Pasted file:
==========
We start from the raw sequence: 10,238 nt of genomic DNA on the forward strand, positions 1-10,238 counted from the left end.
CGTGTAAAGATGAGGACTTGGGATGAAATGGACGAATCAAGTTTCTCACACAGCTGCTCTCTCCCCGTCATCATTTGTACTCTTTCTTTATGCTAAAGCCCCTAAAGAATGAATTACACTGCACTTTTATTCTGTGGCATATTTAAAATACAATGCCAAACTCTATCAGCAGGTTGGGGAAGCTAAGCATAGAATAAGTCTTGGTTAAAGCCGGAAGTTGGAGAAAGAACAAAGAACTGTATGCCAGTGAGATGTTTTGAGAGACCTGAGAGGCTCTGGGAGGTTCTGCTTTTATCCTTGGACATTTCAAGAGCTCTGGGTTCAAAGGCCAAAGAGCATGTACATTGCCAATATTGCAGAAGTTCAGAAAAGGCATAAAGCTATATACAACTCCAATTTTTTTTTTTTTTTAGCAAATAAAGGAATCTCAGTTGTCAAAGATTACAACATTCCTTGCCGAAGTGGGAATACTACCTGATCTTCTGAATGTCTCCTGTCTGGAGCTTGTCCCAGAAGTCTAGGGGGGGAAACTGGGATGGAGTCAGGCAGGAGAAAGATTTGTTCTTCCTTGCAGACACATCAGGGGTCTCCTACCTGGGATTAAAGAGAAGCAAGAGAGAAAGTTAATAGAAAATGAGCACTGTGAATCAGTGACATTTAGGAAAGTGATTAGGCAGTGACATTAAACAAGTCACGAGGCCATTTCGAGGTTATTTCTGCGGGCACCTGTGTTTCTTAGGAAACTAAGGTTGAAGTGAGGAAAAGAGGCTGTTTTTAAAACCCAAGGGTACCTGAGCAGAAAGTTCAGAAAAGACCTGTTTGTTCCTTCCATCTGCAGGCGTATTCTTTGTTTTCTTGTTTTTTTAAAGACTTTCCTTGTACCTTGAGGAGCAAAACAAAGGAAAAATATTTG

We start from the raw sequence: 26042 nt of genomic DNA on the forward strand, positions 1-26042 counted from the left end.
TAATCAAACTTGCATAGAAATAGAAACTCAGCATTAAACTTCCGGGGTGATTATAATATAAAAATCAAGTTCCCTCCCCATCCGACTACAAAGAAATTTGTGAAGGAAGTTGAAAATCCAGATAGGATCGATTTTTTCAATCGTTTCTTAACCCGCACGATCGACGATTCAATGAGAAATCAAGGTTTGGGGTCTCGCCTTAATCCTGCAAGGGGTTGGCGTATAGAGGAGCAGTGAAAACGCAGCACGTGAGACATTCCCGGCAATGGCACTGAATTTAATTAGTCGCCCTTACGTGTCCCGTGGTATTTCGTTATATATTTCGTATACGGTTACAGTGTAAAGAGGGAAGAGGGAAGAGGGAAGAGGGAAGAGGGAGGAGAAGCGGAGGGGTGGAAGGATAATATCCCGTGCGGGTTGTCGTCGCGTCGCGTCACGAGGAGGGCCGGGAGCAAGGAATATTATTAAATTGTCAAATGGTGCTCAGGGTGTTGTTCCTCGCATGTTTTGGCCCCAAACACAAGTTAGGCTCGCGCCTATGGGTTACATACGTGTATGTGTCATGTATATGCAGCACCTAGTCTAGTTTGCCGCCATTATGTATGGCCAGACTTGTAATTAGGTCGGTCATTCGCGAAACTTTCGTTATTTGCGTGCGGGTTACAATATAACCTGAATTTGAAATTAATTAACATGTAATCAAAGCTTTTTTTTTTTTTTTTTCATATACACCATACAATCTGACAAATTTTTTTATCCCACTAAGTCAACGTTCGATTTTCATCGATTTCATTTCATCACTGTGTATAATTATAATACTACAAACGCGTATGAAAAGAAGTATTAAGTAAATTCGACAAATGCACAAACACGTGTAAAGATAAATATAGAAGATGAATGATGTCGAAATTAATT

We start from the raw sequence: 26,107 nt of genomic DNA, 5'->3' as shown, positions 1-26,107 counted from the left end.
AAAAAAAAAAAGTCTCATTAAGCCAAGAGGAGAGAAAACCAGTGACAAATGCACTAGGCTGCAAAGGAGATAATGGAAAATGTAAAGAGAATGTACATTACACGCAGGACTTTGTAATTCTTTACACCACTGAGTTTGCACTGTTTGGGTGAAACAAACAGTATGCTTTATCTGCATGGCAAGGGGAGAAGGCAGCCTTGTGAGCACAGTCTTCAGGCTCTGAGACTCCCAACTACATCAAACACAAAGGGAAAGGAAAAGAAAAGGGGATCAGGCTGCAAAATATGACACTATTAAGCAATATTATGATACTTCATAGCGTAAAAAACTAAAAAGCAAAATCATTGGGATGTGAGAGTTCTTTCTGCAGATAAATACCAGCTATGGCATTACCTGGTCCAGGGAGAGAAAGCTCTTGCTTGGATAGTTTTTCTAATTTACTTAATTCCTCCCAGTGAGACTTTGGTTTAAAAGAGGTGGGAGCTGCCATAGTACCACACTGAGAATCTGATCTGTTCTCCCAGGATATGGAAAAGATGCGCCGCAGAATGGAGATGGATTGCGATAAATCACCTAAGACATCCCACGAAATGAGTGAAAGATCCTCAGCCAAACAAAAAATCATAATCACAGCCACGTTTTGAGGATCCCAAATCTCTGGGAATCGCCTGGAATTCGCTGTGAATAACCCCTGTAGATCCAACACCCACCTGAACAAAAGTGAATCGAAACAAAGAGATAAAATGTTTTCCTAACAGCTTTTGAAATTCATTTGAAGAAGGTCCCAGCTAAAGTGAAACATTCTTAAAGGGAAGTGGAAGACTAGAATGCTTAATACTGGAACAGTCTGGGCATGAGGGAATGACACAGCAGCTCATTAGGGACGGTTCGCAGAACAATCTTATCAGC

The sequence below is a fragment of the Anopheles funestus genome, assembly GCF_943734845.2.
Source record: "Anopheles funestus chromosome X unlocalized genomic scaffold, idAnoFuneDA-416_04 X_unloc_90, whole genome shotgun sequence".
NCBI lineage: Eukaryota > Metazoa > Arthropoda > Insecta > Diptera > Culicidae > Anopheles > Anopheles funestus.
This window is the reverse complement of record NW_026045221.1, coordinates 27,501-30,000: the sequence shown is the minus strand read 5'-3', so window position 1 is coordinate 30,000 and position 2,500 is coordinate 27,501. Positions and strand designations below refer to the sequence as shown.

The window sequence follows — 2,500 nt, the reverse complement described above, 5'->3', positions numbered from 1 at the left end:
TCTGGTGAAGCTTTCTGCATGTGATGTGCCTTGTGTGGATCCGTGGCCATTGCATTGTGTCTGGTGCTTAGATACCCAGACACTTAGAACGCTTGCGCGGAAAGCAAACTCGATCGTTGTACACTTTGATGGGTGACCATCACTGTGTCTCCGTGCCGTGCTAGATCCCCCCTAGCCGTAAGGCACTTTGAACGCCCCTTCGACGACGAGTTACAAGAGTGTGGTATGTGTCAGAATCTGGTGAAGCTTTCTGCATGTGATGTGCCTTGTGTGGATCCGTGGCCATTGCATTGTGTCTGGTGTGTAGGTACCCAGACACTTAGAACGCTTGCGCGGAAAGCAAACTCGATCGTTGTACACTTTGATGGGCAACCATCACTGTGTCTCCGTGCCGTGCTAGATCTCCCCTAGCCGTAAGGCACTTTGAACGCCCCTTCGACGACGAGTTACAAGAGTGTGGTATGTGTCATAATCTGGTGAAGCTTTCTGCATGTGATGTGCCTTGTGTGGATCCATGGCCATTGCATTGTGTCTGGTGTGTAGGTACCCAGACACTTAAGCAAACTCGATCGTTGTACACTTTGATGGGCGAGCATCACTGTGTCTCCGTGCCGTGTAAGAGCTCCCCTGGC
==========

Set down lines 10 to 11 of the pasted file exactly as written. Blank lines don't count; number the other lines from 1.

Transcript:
This window is the reverse complement of record NW_026045221.1, coordinates 27,501-30,000: the sequence shown is the minus strand read 5'-3', so window position 1 is coordinate 30,000 and position 2,500 is coordinate 27,501. Positions and strand designations below refer to the sequence as shown.

The window sequence follows — 2,500 nt, the reverse complement described above, 5'->3', positions numbered from 1 at the left end: